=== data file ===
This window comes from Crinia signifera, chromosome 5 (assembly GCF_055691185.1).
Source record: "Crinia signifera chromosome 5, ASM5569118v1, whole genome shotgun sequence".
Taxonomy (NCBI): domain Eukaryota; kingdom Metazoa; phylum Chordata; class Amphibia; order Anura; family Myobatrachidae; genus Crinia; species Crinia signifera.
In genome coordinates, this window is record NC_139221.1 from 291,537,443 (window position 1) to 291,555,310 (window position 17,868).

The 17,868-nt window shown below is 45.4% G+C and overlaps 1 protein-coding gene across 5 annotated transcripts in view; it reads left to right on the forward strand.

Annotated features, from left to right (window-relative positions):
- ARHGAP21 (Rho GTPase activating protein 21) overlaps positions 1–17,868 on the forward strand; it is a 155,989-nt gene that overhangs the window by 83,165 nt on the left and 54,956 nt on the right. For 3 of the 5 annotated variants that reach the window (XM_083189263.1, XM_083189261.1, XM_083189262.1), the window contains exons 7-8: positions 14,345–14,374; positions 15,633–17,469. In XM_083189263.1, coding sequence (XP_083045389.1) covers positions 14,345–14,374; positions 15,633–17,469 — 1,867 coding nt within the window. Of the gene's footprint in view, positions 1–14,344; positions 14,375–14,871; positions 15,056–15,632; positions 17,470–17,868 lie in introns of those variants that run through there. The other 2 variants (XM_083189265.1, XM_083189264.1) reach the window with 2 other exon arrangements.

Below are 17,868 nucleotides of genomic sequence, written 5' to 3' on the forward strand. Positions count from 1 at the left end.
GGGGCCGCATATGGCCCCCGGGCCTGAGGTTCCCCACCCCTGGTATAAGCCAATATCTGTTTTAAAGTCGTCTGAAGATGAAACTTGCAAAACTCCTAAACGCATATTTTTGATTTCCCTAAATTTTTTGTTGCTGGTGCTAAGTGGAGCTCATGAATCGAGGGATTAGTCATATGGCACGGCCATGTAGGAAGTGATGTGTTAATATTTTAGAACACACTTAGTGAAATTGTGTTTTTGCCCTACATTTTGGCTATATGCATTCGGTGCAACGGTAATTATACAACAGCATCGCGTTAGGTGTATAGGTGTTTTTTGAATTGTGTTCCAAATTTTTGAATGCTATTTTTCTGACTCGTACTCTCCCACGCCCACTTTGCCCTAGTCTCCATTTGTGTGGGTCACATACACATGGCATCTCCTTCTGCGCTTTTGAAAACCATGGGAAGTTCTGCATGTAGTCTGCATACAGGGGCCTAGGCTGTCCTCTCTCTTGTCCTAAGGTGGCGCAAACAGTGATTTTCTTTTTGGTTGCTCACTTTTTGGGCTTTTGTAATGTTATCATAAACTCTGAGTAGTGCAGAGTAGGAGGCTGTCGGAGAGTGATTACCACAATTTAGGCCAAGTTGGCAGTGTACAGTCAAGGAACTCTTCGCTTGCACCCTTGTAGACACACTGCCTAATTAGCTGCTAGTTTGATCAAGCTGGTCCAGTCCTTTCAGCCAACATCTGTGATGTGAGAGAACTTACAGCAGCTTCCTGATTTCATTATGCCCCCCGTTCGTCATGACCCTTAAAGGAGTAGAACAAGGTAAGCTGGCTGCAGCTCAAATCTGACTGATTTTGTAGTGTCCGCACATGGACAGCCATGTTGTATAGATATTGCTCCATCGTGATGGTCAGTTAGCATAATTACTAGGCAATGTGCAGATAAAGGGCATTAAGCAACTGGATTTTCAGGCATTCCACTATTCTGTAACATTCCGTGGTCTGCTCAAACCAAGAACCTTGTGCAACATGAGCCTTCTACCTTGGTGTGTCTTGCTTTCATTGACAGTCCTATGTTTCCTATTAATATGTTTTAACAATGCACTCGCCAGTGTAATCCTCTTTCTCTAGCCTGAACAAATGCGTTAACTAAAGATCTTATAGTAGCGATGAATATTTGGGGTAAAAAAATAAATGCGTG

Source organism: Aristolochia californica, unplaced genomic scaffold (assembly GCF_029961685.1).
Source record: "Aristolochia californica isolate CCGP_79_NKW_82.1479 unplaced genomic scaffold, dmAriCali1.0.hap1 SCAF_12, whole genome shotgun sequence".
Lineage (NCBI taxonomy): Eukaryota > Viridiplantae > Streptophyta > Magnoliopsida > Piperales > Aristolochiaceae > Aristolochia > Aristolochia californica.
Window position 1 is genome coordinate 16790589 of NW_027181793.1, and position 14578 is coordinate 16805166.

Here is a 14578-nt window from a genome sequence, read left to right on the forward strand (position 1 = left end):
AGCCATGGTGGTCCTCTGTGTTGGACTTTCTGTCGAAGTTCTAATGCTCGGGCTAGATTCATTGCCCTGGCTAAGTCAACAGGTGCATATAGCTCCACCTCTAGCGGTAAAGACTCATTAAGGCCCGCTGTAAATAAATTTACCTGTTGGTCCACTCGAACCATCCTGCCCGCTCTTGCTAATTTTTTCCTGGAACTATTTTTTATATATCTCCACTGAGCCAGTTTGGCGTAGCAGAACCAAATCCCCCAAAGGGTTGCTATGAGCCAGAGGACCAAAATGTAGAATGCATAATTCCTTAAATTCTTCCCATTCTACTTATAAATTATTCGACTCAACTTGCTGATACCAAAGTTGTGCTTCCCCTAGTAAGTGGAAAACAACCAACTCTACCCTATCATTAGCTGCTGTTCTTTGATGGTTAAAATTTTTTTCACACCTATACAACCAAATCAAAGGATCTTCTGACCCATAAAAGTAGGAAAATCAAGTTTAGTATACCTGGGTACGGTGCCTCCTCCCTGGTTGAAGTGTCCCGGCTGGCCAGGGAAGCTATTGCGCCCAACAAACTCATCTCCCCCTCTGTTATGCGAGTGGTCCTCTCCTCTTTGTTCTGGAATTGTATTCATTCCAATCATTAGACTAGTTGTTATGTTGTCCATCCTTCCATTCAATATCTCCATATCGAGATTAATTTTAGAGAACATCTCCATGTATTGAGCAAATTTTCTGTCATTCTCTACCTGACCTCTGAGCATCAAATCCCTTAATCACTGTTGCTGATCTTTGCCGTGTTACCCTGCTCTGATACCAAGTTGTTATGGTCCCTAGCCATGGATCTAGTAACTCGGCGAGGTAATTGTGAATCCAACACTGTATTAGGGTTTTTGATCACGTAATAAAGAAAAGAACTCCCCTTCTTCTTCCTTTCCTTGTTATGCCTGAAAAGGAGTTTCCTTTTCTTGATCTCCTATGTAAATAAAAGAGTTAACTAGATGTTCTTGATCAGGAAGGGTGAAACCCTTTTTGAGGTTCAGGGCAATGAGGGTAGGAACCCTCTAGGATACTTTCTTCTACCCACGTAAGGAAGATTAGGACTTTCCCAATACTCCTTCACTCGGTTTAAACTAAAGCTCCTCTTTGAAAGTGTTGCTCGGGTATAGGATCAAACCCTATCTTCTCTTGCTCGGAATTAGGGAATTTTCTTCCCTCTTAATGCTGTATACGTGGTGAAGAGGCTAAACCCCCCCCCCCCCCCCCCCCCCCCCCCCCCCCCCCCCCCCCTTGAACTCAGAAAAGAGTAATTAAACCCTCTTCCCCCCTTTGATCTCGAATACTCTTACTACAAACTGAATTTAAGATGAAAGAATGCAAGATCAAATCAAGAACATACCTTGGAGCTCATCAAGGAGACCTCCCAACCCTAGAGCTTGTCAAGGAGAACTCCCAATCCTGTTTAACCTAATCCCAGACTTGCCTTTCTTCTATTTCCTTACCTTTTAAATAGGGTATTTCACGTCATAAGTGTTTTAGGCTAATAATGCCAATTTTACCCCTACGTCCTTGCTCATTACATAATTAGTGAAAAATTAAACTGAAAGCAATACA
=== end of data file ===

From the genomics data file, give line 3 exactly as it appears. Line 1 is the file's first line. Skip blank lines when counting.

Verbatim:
Taxonomy (NCBI): domain Eukaryota; kingdom Metazoa; phylum Chordata; class Amphibia; order Anura; family Myobatrachidae; genus Crinia; species Crinia signifera.